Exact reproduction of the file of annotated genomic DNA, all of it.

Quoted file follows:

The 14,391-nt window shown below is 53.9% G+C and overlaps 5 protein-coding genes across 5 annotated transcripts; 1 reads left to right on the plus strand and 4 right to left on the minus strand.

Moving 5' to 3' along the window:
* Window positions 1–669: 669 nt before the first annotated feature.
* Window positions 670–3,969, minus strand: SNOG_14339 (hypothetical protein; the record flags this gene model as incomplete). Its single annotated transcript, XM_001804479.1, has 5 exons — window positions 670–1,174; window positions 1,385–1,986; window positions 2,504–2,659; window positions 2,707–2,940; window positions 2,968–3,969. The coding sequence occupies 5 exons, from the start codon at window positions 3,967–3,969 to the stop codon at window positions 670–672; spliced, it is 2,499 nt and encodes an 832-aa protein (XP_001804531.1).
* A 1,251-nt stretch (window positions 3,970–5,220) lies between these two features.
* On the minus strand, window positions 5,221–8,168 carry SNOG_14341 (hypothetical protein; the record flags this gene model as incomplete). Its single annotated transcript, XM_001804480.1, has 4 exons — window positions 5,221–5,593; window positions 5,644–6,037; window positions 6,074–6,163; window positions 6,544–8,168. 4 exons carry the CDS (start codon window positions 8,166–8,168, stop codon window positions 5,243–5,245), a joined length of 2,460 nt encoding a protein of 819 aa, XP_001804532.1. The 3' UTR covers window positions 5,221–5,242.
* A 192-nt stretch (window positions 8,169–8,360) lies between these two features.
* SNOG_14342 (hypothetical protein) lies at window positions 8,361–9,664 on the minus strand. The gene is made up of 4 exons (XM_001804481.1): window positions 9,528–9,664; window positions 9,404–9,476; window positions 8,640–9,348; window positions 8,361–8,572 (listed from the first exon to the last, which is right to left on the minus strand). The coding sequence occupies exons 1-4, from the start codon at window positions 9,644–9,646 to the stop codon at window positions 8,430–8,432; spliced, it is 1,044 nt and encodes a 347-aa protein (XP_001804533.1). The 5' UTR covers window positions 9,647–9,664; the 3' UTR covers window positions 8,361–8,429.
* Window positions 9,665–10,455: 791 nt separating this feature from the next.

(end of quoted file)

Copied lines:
The 14,391-nt window shown below is 53.9% G+C and overlaps 5 protein-coding genes across 5 annotated transcripts; 1 reads left to right on the plus strand and 4 right to left on the minus strand.

Moving 5' to 3' along the window:
* Window positions 1–669: 669 nt before the first annotated feature.
* Window positions 670–3,969, minus strand: SNOG_14339 (hypothetical protein; the record flags this gene model as incomplete). Its single annotated transcript, XM_001804479.1, has 5 exons — window positions 670–1,174; window positions 1,385–1,986; window positions 2,504–2,659; window positions 2,707–2,940; window positions 2,968–3,969. The coding sequence occupies 5 exons, from the start codon at window positions 3,967–3,969 to the stop codon at window positions 670–672; spliced, it is 2,499 nt and encodes an 832-aa protein (XP_001804531.1).
* A 1,251-nt stretch (window positions 3,970–5,220) lies between these two features.
* On the minus strand, window positions 5,221–8,168 carry SNOG_14341 (hypothetical protein; the record flags this gene model as incomplete). Its single annotated transcript, XM_001804480.1, has 4 exons — window positions 5,221–5,593; window positions 5,644–6,037; window positions 6,074–6,163; window positions 6,544–8,168. 4 exons carry the CDS (start codon window positions 8,166–8,168, stop codon window positions 5,243–5,245), a joined length of 2,460 nt encoding a protein of 819 aa, XP_001804532.1. The 3' UTR covers window positions 5,221–5,242.
* A 192-nt stretch (window positions 8,169–8,360) lies between these two features.
* SNOG_14342 (hypothetical protein) lies at window positions 8,361–9,664 on the minus strand. The gene is made up of 4 exons (XM_001804481.1): window positions 9,528–9,664; window positions 9,404–9,476; window positions 8,640–9,348; window positions 8,361–8,572 (listed from the first exon to the last, which is right to left on the minus strand). The coding sequence occupies exons 1-4, from the start codon at window positions 9,644–9,646 to the stop codon at window positions 8,430–8,432; spliced, it is 1,044 nt and encodes a 347-aa protein (XP_001804533.1). The 5' UTR covers window positions 9,647–9,664; the 3' UTR covers window positions 8,361–8,429.
* Window positions 9,665–10,455: 791 nt separating this feature from the next.